I think in general people tend to overestimate the importance of the computer in the competitions. You can do a lot of things with the computer but you still have to play good chess. I more or less managed to do so except for this third game. In such a short match, against a very solid and hard to beat opponent, this turned out to be too much but I don’t really feel like that the computer alone can change the objective true to the position.
How it is played
Both players sit in a typical chess-playing room, equipped with fast PCs of equal hardware strength. It is the duty of the tournament organizers to make sure that the players are familiar with the pertinent hardware and software. Unlike the traditional face-to-face chess, the players usually face their respective computers. Each player is typically allotted one hour of thinking time (as was the time control used in all Advanced Chess events in León), though the particular tournament regulations may vary regarding this matter.
During the match, the players will typically form strategic plans in their minds, then enter the candidate sequences of moves into the computer to analyze and make sure there are no blunders and other possible holes. The human player will compare the merits of each candidate sequence after having seen the computer's analysis, and may even introduce a new variation if time permits. The player will typically play out the move which he has established (with computer help) to be strongest. If there are two or more moves which the computer considers to be of equal strength (such situations are frequent), the human player will use his own strategic skills and experience and analytical judgment capabilities to decide which move to play. The humans are in charge during the whole match, and are formally free to play any moves they consider the best, at their own discretion. During the opening, the players may consult a large database of opening moves and variations, containing information about who played a particular variation, when it was played, and with what success, though a particular tournament's rules may prohibit using databases in such manner.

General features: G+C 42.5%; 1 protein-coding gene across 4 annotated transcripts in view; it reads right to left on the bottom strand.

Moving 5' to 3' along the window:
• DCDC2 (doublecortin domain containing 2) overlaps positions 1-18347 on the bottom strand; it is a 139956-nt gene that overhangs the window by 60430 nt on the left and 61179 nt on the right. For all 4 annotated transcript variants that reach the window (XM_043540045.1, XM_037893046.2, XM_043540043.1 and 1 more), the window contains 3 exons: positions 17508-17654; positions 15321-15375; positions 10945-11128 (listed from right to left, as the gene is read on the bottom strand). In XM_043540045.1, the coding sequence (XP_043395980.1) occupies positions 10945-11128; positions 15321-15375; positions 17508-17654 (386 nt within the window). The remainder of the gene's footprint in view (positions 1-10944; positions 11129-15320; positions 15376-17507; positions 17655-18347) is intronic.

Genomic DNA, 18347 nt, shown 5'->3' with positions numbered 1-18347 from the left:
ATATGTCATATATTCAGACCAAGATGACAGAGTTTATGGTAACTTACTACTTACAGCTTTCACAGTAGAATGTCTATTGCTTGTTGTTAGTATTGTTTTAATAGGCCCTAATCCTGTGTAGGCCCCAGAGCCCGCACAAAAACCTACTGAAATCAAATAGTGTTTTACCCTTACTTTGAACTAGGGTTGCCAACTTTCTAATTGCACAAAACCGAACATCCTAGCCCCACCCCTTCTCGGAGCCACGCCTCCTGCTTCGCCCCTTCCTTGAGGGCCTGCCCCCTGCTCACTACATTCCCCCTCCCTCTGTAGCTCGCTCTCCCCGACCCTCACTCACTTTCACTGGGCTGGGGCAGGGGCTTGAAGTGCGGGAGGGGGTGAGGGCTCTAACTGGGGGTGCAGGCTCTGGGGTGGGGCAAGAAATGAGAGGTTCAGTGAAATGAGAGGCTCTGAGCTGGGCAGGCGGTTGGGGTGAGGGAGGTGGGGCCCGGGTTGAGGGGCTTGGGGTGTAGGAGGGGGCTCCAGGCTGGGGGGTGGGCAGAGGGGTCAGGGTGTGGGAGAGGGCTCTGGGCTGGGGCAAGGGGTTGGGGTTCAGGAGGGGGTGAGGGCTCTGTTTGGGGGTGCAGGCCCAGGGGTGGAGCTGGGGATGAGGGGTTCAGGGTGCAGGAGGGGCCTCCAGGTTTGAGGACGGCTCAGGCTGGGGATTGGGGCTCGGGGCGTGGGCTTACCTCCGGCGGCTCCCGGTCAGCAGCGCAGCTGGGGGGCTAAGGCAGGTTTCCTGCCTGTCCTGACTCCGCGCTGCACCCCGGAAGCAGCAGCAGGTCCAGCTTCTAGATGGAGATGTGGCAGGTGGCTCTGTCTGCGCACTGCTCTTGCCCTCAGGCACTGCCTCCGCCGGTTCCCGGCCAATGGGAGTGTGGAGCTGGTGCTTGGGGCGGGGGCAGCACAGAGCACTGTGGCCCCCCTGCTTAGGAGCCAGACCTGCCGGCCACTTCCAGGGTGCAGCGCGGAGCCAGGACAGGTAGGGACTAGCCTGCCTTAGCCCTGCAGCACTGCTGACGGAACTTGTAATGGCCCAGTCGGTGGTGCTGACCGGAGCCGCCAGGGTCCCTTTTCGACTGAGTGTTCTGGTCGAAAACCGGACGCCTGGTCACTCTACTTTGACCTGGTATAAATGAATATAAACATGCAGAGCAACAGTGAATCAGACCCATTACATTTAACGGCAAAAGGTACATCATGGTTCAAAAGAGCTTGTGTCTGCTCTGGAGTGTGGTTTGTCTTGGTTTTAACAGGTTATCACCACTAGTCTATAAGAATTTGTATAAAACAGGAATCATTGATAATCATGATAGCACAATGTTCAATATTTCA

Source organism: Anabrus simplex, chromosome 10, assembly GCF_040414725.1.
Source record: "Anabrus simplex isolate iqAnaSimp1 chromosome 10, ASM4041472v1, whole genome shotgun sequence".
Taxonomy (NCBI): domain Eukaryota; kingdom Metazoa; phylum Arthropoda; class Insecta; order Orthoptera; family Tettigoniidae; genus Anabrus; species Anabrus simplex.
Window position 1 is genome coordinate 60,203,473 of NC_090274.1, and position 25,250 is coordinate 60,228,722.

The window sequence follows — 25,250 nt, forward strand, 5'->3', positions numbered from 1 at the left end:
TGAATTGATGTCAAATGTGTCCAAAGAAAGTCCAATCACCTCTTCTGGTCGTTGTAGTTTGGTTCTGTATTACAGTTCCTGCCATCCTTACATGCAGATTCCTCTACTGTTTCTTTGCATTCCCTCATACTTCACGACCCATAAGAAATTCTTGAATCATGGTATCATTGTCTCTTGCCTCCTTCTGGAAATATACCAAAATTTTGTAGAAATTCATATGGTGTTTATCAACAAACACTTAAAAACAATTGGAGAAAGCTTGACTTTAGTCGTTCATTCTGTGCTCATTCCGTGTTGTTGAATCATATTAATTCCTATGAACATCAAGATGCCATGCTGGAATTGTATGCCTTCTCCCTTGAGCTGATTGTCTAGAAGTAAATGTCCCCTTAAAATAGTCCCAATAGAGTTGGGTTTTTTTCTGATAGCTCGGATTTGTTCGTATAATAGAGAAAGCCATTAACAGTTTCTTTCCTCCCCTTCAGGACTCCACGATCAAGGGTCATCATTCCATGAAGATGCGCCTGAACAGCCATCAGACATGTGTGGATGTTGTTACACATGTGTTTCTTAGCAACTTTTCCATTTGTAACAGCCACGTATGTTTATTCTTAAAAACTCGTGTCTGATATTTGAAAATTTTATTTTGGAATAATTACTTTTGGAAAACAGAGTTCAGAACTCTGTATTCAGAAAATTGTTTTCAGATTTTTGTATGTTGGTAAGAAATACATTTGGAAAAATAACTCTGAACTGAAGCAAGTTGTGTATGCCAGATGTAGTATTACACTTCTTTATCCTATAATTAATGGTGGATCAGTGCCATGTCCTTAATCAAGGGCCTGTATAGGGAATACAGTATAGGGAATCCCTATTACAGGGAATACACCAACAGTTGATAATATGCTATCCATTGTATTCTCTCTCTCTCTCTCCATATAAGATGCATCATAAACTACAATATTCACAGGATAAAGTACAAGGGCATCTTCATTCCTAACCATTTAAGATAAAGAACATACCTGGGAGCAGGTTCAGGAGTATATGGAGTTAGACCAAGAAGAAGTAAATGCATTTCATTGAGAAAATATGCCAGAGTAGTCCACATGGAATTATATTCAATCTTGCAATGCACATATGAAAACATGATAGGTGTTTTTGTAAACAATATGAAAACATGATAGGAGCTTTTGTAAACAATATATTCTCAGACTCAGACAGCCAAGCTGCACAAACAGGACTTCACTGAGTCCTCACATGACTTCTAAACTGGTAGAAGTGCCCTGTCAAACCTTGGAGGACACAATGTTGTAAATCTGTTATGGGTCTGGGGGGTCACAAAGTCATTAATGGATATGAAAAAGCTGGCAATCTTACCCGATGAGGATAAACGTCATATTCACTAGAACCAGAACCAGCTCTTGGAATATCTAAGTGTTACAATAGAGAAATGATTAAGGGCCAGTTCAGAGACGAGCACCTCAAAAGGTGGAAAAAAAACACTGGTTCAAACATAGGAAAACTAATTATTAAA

During the whole game, the players' computer monitors are projected onto large screens, making it possible for the viewing audience to watch how the strongest players decide about their moves and make their plans. Typically there will be a commentator in a separate room, equipped with the identical hardware as players, which he will use to help him provide a commentary to the audience—this way the audience is given the real insight into the thought processes of the strongest players.
Although Advanced Chess play is at the highest level when performed by the top grandmasters, it is not limited to them. Anyone can play Advanced Chess, sometimes with the same success as the strongest grandmasters. Occasionally, average players have been able to achieve a performance rating higher than the one of the computer programs they were using, and on rare occasions higher than the ratings of top grandmasters.
It has been debated, due to the peculiarities of the human-computer team, whether the human should be considered the Advanced Chess player, or rather the team itself should be considered the Advanced Chess player. It is the prevailing view that, because the human subordinates the computer in a meaningful intent to win a chess game, and that the human is the one who makes the final decision about the move to be played, the human should be considered the Advanced Chess player. Some[who?] have also argued that the term "computer-assisted player" should not be used for an Advanced Chess player, as the key element is cooperation, not assistance.
On the internet